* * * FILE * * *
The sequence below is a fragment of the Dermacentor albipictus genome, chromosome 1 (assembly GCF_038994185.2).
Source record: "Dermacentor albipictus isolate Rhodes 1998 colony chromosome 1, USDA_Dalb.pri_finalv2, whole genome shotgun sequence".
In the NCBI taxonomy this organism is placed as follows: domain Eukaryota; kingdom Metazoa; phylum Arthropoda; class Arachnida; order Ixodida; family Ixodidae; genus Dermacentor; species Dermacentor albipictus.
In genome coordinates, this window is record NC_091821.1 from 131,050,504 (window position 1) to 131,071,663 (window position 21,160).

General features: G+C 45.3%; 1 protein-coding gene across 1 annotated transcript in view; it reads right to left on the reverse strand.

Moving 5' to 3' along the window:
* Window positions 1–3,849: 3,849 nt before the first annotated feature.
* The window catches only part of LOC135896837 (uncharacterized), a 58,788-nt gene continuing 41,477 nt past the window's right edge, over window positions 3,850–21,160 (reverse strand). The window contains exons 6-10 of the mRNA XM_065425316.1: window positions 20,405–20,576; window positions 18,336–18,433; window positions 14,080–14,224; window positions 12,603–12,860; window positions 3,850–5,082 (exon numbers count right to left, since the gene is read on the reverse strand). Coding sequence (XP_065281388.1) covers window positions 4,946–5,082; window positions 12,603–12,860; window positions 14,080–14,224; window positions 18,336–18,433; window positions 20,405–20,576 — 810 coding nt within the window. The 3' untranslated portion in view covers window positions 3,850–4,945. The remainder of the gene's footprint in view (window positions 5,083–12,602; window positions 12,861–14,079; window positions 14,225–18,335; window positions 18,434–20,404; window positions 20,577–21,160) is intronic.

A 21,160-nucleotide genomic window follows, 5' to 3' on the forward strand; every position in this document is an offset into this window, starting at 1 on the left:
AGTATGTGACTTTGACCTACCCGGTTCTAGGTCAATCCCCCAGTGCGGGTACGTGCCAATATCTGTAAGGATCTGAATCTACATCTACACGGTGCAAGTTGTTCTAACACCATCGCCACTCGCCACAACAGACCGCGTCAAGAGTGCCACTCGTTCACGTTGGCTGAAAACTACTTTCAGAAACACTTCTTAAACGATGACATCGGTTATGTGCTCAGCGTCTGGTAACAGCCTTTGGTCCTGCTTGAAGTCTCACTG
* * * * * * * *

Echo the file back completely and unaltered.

The sequence below is a fragment of the Dermacentor albipictus genome, chromosome 1 (assembly GCF_038994185.2).
Source record: "Dermacentor albipictus isolate Rhodes 1998 colony chromosome 1, USDA_Dalb.pri_finalv2, whole genome shotgun sequence".
In the NCBI taxonomy this organism is placed as follows: domain Eukaryota; kingdom Metazoa; phylum Arthropoda; class Arachnida; order Ixodida; family Ixodidae; genus Dermacentor; species Dermacentor albipictus.
In genome coordinates, this window is record NC_091821.1 from 131,050,504 (window position 1) to 131,071,663 (window position 21,160).

General features: G+C 45.3%; 1 protein-coding gene across 1 annotated transcript in view; it reads right to left on the reverse strand.

Moving 5' to 3' along the window:
* Window positions 1–3,849: 3,849 nt before the first annotated feature.
* The window catches only part of LOC135896837 (uncharacterized), a 58,788-nt gene continuing 41,477 nt past the window's right edge, over window positions 3,850–21,160 (reverse strand). The window contains exons 6-10 of the mRNA XM_065425316.1: window positions 20,405–20,576; window positions 18,336–18,433; window positions 14,080–14,224; window positions 12,603–12,860; window positions 3,850–5,082 (exon numbers count right to left, since the gene is read on the reverse strand). Coding sequence (XP_065281388.1) covers window positions 4,946–5,082; window positions 12,603–12,860; window positions 14,080–14,224; window positions 18,336–18,433; window positions 20,405–20,576 — 810 coding nt within the window. The 3' untranslated portion in view covers window positions 3,850–4,945. The remainder of the gene's footprint in view (window positions 5,083–12,602; window positions 12,861–14,079; window positions 14,225–18,335; window positions 18,434–20,404; window positions 20,577–21,160) is intronic.

A 21,160-nucleotide genomic window follows, 5' to 3' on the forward strand; every position in this document is an offset into this window, starting at 1 on the left:
AGTATGTGACTTTGACCTACCCGGTTCTAGGTCAATCCCCCAGTGCGGGTACGTGCCAATATCTGTAAGGATCTGAATCTACATCTACACGGTGCAAGTTGTTCTAACACCATCGCCACTCGCCACAACAGACCGCGTCAAGAGTGCCACTCGTTCACGTTGGCTGAAAACTACTTTCAGAAACACTTCTTAAACGATGACATCGGTTATGTGCTCAGCGTCTGGTAACAGCCTTTGGTCCTGCTTGAAGTCTCACTG